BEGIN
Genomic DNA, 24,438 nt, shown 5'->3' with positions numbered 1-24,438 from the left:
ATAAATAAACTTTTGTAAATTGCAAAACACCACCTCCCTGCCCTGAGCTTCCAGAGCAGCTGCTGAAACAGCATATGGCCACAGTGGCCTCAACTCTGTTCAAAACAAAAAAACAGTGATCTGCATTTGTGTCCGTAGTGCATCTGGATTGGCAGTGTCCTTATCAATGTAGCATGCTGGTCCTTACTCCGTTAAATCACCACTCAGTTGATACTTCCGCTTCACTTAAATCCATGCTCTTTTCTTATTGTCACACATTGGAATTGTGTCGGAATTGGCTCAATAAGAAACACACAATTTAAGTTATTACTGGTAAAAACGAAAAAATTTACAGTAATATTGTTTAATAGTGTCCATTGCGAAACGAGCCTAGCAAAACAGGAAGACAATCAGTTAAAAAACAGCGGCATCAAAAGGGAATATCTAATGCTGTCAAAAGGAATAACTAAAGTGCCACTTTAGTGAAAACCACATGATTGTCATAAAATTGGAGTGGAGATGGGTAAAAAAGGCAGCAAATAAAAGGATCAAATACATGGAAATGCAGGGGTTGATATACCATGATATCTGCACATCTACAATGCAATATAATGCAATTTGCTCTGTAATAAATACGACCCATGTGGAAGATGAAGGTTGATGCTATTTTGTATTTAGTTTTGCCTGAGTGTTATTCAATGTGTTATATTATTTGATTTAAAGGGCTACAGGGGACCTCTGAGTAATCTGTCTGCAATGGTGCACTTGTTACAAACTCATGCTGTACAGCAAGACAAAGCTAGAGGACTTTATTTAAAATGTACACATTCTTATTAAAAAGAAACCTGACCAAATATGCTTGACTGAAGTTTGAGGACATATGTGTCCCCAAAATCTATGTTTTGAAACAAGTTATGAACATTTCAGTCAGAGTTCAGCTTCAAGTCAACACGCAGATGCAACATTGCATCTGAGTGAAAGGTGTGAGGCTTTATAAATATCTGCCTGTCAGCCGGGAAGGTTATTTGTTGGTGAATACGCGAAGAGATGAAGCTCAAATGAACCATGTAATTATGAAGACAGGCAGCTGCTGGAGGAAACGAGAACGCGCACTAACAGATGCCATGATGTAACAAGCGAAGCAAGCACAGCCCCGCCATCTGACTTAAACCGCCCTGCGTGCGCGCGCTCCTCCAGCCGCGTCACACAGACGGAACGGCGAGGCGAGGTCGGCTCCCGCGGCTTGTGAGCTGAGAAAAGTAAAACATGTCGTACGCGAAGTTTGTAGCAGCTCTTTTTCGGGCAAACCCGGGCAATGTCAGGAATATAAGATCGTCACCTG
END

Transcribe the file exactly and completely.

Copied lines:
Genomic DNA, 24,438 nt, shown 5'->3' with positions numbered 1-24,438 from the left:
ATAAATAAACTTTTGTAAATTGCAAAACACCACCTCCCTGCCCTGAGCTTCCAGAGCAGCTGCTGAAACAGCATATGGCCACAGTGGCCTCAACTCTGTTCAAAACAAAAAAACAGTGATCTGCATTTGTGTCCGTAGTGCATCTGGATTGGCAGTGTCCTTATCAATGTAGCATGCTGGTCCTTACTCCGTTAAATCACCACTCAGTTGATACTTCCGCTTCACTTAAATCCATGCTCTTTTCTTATTGTCACACATTGGAATTGTGTCGGAATTGGCTCAATAAGAAACACACAATTTAAGTTATTACTGGTAAAAACGAAAAAATTTACAGTAATATTGTTTAATAGTGTCCATTGCGAAACGAGCCTAGCAAAACAGGAAGACAATCAGTTAAAAAACAGCGGCATCAAAAGGGAATATCTAATGCTGTCAAAAGGAATAACTAAAGTGCCACTTTAGTGAAAACCACATGATTGTCATAAAATTGGAGTGGAGATGGGTAAAAAAGGCAGCAAATAAAAGGATCAAATACATGGAAATGCAGGGGTTGATATACCATGATATCTGCACATCTACAATGCAATATAATGCAATTTGCTCTGTAATAAATACGACCCATGTGGAAGATGAAGGTTGATGCTATTTTGTATTTAGTTTTGCCTGAGTGTTATTCAATGTGTTATATTATTTGATTTAAAGGGCTACAGGGGACCTCTGAGTAATCTGTCTGCAATGGTGCACTTGTTACAAACTCATGCTGTACAGCAAGACAAAGCTAGAGGACTTTATTTAAAATGTACACATTCTTATTAAAAAGAAACCTGACCAAATATGCTTGACTGAAGTTTGAGGACATATGTGTCCCCAAAATCTATGTTTTGAAACAAGTTATGAACATTTCAGTCAGAGTTCAGCTTCAAGTCAACACGCAGATGCAACATTGCATCTGAGTGAAAGGTGTGAGGCTTTATAAATATCTGCCTGTCAGCCGGGAAGGTTATTTGTTGGTGAATACGCGAAGAGATGAAGCTCAAATGAACCATGTAATTATGAAGACAGGCAGCTGCTGGAGGAAACGAGAACGCGCACTAACAGATGCCATGATGTAACAAGCGAAGCAAGCACAGCCCCGCCATCTGACTTAAACCGCCCTGCGTGCGCGCGCTCCTCCAGCCGCGTCACACAGACGGAACGGCGAGGCGAGGTCGGCTCCCGCGGCTTGTGAGCTGAGAAAAGTAAAACATGTCGTACGCGAAGTTTGTAGCAGCTCTTTTTCGGGCAAACCCGGGCAATGTCAGGAATATAAGATCGTCACCTG